By Edward Dennett
IN commencing an exposition of the book of Nehemiah, a few brief remarks may be permitted by way of introduction to its study. Scarcely thirteen years had passed since Ezra had gone up to Jerusalem, armed with royal authority and impelled by his godly zeal for the glory of Jehovah in the welfare of His people, "to teach in Israel statutes and judgment;" to seek, in a word, to re-establish over the people the authority of the law. And now in His grace and tender mercy God prepared another vessel of blessing for His beloved people.1 This fact illustrates in a striking manner a divine principle. It might have been thought that Ezra would be sufficient for the work; but, as is so often seen in the history of God's ways in government, a servant who is suited to one state of the people may be altogether unadapted for another, and even be a hindrance to the work of God if he continue to occupy his position or to assert his claims to leadership. How often has this been seen even in the assembly! More than this may be said. It will sometimes be the case that a less spiritual servant can be divinely employed where one who is more spiritual would be utterly out of place. Thus if a comparison is instituted between Ezra and Nehemiah, devoted as the latter was, and habitually turning to God as he did, as the source of all his strength, it will be at once perceived that Ezra walked on a higher level than his successor. (Compare Ezra 8: 21-23 with Nehemiah 2: 7-9; Ezra 9: 3 with Nehemiah 13: 25.) Yet, though Ezra was still at Jerusalem, it was Nehemiah who is sent at this especial moment. Happy is it when the servant receives his work from the hands of the Lord, and, discerning when his mission for any particular purpose is ended, can retire.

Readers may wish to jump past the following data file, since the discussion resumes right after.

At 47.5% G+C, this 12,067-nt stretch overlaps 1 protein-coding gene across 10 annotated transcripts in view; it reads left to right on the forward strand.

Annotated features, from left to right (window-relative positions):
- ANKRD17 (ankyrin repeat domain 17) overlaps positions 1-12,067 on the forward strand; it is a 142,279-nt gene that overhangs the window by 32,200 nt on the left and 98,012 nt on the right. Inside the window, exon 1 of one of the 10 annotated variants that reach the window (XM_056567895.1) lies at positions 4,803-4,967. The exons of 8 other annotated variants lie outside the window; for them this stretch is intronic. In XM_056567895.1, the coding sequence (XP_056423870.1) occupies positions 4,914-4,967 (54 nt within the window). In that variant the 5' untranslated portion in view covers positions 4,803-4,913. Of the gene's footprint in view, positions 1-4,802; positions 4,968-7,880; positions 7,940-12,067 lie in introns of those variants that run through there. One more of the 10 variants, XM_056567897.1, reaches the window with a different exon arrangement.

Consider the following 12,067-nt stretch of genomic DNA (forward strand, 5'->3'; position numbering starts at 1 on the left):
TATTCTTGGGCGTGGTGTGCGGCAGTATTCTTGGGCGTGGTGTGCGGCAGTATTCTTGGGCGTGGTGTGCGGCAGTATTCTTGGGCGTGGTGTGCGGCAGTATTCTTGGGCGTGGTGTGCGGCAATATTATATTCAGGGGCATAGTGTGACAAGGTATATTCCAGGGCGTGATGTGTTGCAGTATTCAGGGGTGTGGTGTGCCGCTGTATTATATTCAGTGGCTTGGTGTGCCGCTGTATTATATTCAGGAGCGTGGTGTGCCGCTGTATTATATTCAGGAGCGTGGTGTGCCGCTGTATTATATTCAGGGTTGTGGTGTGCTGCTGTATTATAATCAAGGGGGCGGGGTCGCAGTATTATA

In the book of Nehemiah, as well as in that of Ezra, it will be observed that God is ever watching over His people, and sustaining them by the successive interventions of His grace. First, He sent Ezra, and afterwards Nehemiah, to revive His work and to effect the restoration of His people. But as in the book of Judges, so at this period; and as it ever has been in the experience of the church, every successive revival, when the energy that produced it has died away, has left the people in a lower, a worse state than before. The reason is evident. The need for a revival springs from the fact of increasing corruption and decay. By the revival the downward tendency is for the moment checked or arrested; and hence the moment the force which came into conflict with the evil is expended, the corrupt stream sweeps onward with increased power and volume. Such is man; and such is the patient grace of God that, spite of the unfaithfulness and even apostasy of His people, it unweariedly continues to busy itself with their interests and blessing.
As to the character of the book itself we may quote the words of another. He says, "In Nehemiah we witness the rebuilding of the walls of Jerusalem, and the restoration of what may be termed the civil condition of the people; but under circumstances that definitely prove their subjection to the Gentiles." This will be unfolded to us as we pursue our consideration of the book.
1 As a matter of fact God never addresses Israel in this book as His people. The sentence of Lo-Ammi (Hosea 1) was still unreversed, whatever His gracious intervention and actings on their behalf.